Monday, September 13, 2004

Day 3 | Week 1 | A Speyside Wildlife holiday.

We wake to bright blue skies after a night of high wind and lashing rain. We board the Britannia and take an unexpectedly smooth ride over to St Martin’s.

Flying the flag on the way to St Martin’s

Landing at Lower Town the skipper announces ‘the exit is on the left. Those exiting on the right, the water is only ankle deep . . . if you stand on your hands!’

After a quick watch of a Small Tortoiseshell we head straight up to Tinkler’s Hill and up on to the northern side of the island. Our main quarry is a Pallid Harrier which has been seen around the islands in recent days, and has spent at least the last two days on St Martin’s. Three Ravens rise over the nearby island of Tean. They wheel around the blue sky chasing each other. One bird turns against the wind is suddenly swept across the sound across to our island. It gains height and comes over us like a large flying cross, its thick bill and shaggy neck clearly visible.

Round Island

As we pass by Porth Seal two waders appear in the sky right by us. ‘Bar-tailed Godwit following the Curlew!’ I shout. The light is perfect as the two birds spin around the bay and the lack of wingbars on the smaller godwit is
easy to see.

We continue across to The Plains with only a few Stonechats to show for our efforts. We have to make best of little shelter there is when a squall rips through. At least the gorse helps to keep the driving rain off our legs. After the rain butterflies are quickly back on the wing and we come across Painted Lady, Small Copper and Wall all sunning themselves and feeding on the low growing heather. Five Little Stints come hurtling from a beach below us and pass right over our heads.

With another squall building to the west we loiter at a suitable spot that is sheltered from the strong wind, allows us to take an early lunch in the sun and provides a view of the expansive downs in case the harrier appears. Raindrops fall and we make a quick dash to the only cover on this side of the island, a stand pines under which one of the local birders has already taken cover under. It looks like we were just on the edge of this squall and the bulk of it passed to the east, so we are quickly back on the harrier hunt.

‘Raptor!’ I call, pointing to a dark shape over the western side of the island. ‘Bah! Common Buzzard’ I pronounce very deflated. Still, the Buzzard wind-hovers for us before tipping a wingtip and letting the wind take it hurtling along the sea below us.

As we climb Turfy Hill we look back along Great Bay. Charles picks up a group of waders high up on the beach. We get our scopes onto them. Sanderling, about 40 of them. Normally found scurrying along the tideline, these birds are running around in typical clockwork fashion at the top of the beach probably feeding on sandhoppers.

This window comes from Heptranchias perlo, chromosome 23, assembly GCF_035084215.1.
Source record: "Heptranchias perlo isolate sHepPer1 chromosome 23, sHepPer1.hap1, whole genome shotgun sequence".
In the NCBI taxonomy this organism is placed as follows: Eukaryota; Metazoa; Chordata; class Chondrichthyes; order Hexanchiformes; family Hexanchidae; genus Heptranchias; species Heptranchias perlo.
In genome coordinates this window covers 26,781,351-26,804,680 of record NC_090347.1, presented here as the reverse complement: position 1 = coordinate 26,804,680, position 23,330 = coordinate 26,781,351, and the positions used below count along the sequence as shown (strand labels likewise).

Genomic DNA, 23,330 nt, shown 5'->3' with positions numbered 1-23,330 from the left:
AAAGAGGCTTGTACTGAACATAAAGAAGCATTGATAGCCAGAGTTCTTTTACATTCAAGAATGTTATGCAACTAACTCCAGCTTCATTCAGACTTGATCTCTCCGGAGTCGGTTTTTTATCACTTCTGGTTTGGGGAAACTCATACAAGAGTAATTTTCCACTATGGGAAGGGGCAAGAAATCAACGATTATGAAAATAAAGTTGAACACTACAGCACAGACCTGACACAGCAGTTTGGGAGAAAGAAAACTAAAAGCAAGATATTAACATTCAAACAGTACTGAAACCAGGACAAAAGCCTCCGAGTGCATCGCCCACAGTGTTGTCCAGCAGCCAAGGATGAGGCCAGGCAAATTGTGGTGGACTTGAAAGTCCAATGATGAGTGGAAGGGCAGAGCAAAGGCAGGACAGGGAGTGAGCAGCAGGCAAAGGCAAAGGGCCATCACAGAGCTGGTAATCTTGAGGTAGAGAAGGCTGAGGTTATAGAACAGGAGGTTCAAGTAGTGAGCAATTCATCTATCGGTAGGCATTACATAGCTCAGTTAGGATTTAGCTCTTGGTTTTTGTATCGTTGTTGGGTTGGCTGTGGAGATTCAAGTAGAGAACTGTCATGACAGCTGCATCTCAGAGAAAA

Sanderlings digging for insects high up the beach

At Chapel Gate a Whimbrel rises from a little field, calling its stuttered whistle call as it gains height. Again the light is fantastic as the bird wheels around, flying off low over the sea before returning to feed in the field. The bird is only yards away and from the cover of a dry stone wall, we get super close views of this all too weary wader. A tick for some, these are certainly the best views we have all ever had of this migrant curlew. We move on to the next field and find another two birds feeding, then another bird, with a fifth eventually coming in. Wow! Whimbrel wonderland. A Whitethroat manages to distract us only for a few moments from our Whimbrel-watching.

One of the five Whimbrel giving great views

As we approach Chapel Down the Buzzard reappears over Little Arthur Farm giving us superb views as it wind-hovers and glides around over the farm. A few more Stonechats are added to the tally, along with Small Heath butterfly.

The walk along the south of the island is windy and pretty birdless bar more views of the Buzzard and some Collared Doves. Nearing the quay for the transfer back to St Mary’s, the news we now didn’t want comes through. The Pallid Harrier had just been seen on the north of the island. Having spent over four hours searching for it we decided another hour was unlikely to prove fruitful given the bird had already been lost again. Smart move! The bird wasn’t seen again and the crossing back was more than a little wet on the Seahorse, and would have been extremely wet on the later boat – the uncovered Guiding Star! As it was, those at the bow of the boat got an absolute drenching, whilst us wimps took shelter either inside or behind the bridge section – nice and dry!

St Mary’s quay during a windy high tide

After dinner we caught up on two days of checklist having missed yesterday’s.

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